Recovering from Interview Mistakes
Recovering from interview mistakes is easier than you might think, but avoiding blunders altogether is best. Still, fumbling an interview question is a mistake anyone can make. Here are some common blunders and how to to regain your footing after you make them.
An Example of an Interview Answer Gone Bad
An interviewer lobs an unexpected question. Suddenly the candidate is babbling about the time their boss banned them from eating sardines at their desk and how they filed a grievance with their union rep because of the incident. It’s easy to get derailed when you’re nervous or to get negative about perceived slights by former bosses.
Prevent Interview Mistakes Before they Happen
The best way to prevent moments like those is by not letting them happen in the first place. And the key to not letting them happen is to practice, plan and prepare. But nobody’s perfect, and sometimes your mistake is made before you know it.
Common job interview mistakes:
- Going blank
- Flubbing the dreaded Where-Do-You-Want-to-Be-in-Five-Years question
- Leaving out crucial information about your qualifications
So, you’ve slipped and made a negative remark about your boss. It’s okay to look your interviewer in the eye and say, “I’m sorry. It’s not like me to talk that way about a boss, but I feel passionate about what we were trying to accomplish. He wasn’t necessarily wrong; I think we just saw the situation differently. Again, my apologies.”
The interviewer asks a question and you have no answer. Here are some suggestions:
- If you just need a moment to regroup, ask your interviewer for clarification.
- You need a bit more time than that? Say something like, “Do you mind if we come back to that question later? I’d like a bit more time to consider my response.”
- The answer to a question is totally beyond your grasp at the moment: “I must admit, I haven’t come across that situation before. May I take a few days to consider your question and send you my answer by email?”
Employers don’t expect you to know everything, but they do want to to hire someone capable of well-considered responses within a reasonable time-frame. If your interviewer grants an extension, make sure you answer within the agreed-upon window.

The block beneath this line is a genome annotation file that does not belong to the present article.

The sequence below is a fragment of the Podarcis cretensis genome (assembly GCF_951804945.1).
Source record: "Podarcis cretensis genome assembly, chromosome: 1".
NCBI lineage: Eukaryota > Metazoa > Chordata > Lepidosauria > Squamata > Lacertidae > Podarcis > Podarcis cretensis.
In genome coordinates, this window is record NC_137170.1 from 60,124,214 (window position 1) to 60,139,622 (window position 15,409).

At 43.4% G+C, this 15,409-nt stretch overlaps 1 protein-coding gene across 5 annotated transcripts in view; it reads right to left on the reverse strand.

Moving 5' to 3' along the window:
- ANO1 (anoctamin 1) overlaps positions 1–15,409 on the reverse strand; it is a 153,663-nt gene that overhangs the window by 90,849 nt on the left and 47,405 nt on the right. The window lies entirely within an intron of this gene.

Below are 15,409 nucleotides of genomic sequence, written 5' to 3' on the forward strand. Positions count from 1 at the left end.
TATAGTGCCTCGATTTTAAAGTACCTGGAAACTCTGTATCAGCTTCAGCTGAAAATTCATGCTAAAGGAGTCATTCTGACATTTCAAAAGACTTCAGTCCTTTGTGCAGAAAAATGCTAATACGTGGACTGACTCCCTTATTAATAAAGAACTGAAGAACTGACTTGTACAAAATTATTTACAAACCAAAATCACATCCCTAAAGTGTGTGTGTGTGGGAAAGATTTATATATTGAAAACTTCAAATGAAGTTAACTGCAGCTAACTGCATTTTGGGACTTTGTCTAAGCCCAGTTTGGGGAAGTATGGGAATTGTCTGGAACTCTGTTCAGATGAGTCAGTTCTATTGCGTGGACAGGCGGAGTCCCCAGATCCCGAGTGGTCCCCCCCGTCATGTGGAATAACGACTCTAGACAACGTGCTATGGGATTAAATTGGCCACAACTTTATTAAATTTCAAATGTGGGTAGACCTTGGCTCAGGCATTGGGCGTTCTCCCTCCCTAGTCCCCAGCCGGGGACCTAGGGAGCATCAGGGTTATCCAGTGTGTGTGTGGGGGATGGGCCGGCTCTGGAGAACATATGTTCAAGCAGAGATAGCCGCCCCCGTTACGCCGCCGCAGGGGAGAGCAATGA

Related: Video Interviews Dos and Don’ts
Flubbing the Dreaded Where-Do-You-Want-to-Be-in-Five-Years Question
Face it, you’re not likely to flub this one if you’re prepared. If you do slip, and your first response is something in the neighborhood of, “I’d like to have your job,” catch your breath, smile and clarify. “I’m joking, but only a little. In five years I’d like to have made considerable strides here at ABC Company. My goal would be to do that while helping you and others to excel as well.”
Related: Interview Techniques That Will Land You the Job
Leaving Out Crucial Information about Your Qualifications
Consider the following scenario: You’re transitioning into the field of public relations. This job you’ve just interviewed for would be the perfect start. You forgot to mention that in your last position as a communications specialist, you managed media relations in your boss’ absence, scoring high marks for manning the helm when she was on maternity leave. Adding the missed information to your thank-you email would be wise. Start your email as planned (it should be no more than a couple of paragraphs or so, total) and in that second paragraph say something like, “I wanted to add that . . .” Then wind your statement up by expressing how well that experience has prepared you to excel in this new position.
Related: The Art of Saying “Thank You”
When You Feel You Really Need to Fix It
Fixing a mistake is a mistake in its own right if:
- the mistake is so minor, you’re probably the only one who noticed
- the interviewer noticed the mistake and didn’t give it a second thought – until you brought it up again
- fixing the mistake sounds like an apology
Related: How to Ace Your Competency Based Interviews
The Take Away
There’s not much you can do wrong on an interview that can’t be mitigated by using your head. After all, employers aren’t interested in hiring you because you’re perfect; they’re interested in hiring you because you’re smart.
Happy Hunting! We are here for you!
Need more job search advice?
Join Our Discussion
For more insights and a community of like-minded professionals join our LinkedIn group Resume Help and Advice for Professionals and Executives
Leave a Comment